The misfortune of the people of the Southeast in Nigeria actually began taking a turn for the worse when the army overthrew the Second Republic. Save for the brief period when retired Commodore Ebitu Ukiwe was the Chief of General Staff, the equivalent of the office of the Vice President during the regime of retired General Ibrahim Babangida, no person of Igbo extraction has till date occupied the foremost or second most powerful political office in Nigeria. The patriotic and courageous efforts of Dr. Ekwueme, under the military dictatorship of late General Sani Abacha and retired General Abdulsalami Abubarkar, to bring about the present Fourth Republic, and his attempt to become the pioneer presidential candidate of the Peoples Democratic Party, PDP, was frustrated by a cabal of ex-military men, who through intimidation and manipulation ensured that one of their own, retired General Olusegun Obasanjo became the party's flagbearer and subsequently the first President of Nigeria's Fourth Republic in 1999. Dr. Ogbonnaya Onu, who that same year won the presidential ticket of the defunct All Peoples Party, APP, was cajoled by the powers that be in Aso Rock Villa, to surrender his mandate to the candidate of the All Peoples Party and Alliance for Democracy, AD coalition, a contraption foisted on Nigeria by the military. That Alliance of strange political bedfellows threw up the Chief Olu Falae and late Umaru Shinkafi ticket which eventually ran against the Obasanjo and Alhaji Atiku Abubakar joint ticket of the PDP.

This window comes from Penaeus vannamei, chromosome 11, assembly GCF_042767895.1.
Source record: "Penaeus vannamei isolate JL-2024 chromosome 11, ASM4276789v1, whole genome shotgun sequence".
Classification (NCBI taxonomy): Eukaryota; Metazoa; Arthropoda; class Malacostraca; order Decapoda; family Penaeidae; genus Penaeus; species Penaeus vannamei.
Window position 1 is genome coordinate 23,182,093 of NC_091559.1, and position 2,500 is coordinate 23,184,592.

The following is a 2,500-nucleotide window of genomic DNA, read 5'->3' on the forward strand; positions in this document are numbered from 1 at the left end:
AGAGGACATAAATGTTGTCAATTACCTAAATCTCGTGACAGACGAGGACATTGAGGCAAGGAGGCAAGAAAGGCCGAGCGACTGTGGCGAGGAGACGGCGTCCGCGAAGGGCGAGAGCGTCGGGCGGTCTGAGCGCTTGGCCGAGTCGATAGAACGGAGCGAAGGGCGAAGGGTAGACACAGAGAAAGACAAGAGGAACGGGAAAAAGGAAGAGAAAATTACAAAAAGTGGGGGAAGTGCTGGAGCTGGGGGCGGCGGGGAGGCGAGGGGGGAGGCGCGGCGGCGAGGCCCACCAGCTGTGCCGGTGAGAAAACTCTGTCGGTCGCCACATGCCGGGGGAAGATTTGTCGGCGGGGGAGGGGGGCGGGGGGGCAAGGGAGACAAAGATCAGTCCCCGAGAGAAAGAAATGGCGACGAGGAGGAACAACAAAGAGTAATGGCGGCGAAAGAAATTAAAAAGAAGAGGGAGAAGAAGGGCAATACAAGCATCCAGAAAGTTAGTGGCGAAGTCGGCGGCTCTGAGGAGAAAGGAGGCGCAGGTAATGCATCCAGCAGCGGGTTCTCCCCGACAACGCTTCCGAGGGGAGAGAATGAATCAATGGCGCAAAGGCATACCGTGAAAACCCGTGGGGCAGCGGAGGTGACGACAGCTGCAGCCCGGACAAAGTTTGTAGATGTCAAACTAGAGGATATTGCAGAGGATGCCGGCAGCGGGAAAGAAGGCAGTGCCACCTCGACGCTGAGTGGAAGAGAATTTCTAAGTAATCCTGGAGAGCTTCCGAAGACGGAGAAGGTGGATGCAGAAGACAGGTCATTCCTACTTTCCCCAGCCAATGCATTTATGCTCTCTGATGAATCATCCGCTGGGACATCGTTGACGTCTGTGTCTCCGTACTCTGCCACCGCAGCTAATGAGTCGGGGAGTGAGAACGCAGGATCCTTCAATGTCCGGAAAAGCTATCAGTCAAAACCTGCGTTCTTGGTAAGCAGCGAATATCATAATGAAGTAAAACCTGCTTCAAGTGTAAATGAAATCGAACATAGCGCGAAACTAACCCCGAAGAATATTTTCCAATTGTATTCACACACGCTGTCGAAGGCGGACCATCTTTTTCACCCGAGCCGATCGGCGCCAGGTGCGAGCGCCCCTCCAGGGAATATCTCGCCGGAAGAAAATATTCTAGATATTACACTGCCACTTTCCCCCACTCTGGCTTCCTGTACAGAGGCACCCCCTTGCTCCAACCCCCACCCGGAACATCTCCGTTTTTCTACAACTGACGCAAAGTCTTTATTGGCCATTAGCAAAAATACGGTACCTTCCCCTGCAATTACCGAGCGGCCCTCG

From that period till date, the gang up by other political interest groups in Nigeria against Ndigbo has regrettably persisted. Due to faint heartedness, greed or naivety, many members of the Igbo intelligentsia have succumbed to the wiles, coercion and manipulations of their political traducers. They have therefore unfortunately accepted second class or minority status in a country they are evidently one of the three most populous ethnic nationalities. 

This explains why the Southeast is today the zone with the least number of states and local government areas as well as the least representation in the National Assembly. Today, the political elite of the South South made up of minority ethnic groups of the former Eastern and Midwest regions are apparently more powerful, self confident and audacious than their peers in Igboland. After all, one of their own had become the President of Nigeria, and one of them who is the national chairman of one of the major political parties in the country recently had the temerity to disrespectfully tongue lash, and threatened to sack a supposedly fearless federal minister of Igbo extraction who was a one time governor of Anambra state.